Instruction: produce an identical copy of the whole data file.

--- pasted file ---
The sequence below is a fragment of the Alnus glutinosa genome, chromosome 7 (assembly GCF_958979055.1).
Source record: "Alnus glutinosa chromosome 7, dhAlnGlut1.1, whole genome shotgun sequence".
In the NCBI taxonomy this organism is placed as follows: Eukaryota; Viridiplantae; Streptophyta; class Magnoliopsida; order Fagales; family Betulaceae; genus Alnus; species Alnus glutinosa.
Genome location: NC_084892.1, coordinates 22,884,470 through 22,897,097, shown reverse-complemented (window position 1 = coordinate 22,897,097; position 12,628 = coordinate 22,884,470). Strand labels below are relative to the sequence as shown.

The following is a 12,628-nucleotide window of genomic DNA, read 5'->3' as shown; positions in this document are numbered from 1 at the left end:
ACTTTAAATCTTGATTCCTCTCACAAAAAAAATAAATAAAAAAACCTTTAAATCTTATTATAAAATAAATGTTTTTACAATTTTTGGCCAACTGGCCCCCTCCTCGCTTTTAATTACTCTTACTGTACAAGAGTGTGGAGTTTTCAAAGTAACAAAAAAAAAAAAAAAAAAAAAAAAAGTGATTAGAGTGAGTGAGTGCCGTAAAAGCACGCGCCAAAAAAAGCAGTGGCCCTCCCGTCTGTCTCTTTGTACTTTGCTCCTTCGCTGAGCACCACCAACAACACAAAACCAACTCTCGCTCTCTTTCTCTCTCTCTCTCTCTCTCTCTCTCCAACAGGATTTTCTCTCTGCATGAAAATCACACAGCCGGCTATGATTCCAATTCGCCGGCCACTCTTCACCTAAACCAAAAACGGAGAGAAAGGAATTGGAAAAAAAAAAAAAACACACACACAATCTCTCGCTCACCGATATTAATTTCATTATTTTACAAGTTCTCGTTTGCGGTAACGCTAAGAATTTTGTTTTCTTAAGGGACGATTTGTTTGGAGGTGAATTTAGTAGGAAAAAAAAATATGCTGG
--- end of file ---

The sequence below is a fragment of the Alnus glutinosa genome, chromosome 7 (assembly GCF_958979055.1).
Source record: "Alnus glutinosa chromosome 7, dhAlnGlut1.1, whole genome shotgun sequence".
In the NCBI taxonomy this organism is placed as follows: Eukaryota; Viridiplantae; Streptophyta; class Magnoliopsida; order Fagales; family Betulaceae; genus Alnus; species Alnus glutinosa.
Genome location: NC_084892.1, coordinates 22,884,470 through 22,897,097, shown reverse-complemented (window position 1 = coordinate 22,897,097; position 12,628 = coordinate 22,884,470). Strand labels below are relative to the sequence as shown.

The following is a 12,628-nucleotide window of genomic DNA, read 5'->3' as shown; positions in this document are numbered from 1 at the left end:
ACTTTAAATCTTGATTCCTCTCACAAAAAAAATAAATAAAAAAACCTTTAAATCTTATTATAAAATAAATGTTTTTACAATTTTTGGCCAACTGGCCCCCTCCTCGCTTTTAATTACTCTTACTGTACAAGAGTGTGGAGTTTTCAAAGTAACAAAAAAAAAAAAAAAAAAAAAAAAAGTGATTAGAGTGAGTGAGTGCCGTAAAAGCACGCGCCAAAAAAAGCAGTGGCCCTCCCGTCTGTCTCTTTGTACTTTGCTCCTTCGCTGAGCACCACCAACAACACAAAACCAACTCTCGCTCTCTTTCTCTCTCTCTCTCTCTCTCTCTCTCCAACAGGATTTTCTCTCTGCATGAAAATCACACAGCCGGCTATGATTCCAATTCGCCGGCCACTCTTCACCTAAACCAAAAACGGAGAGAAAGGAATTGGAAAAAAAAAAAAAACACACACACAATCTCTCGCTCACCGATATTAATTTCATTATTTTACAAGTTCTCGTTTGCGGTAACGCTAAGAATTTTGTTTTCTTAAGGGACGATTTGTTTGGAGGTGAATTTAGTAGGAAAAAAAAATATGCTGG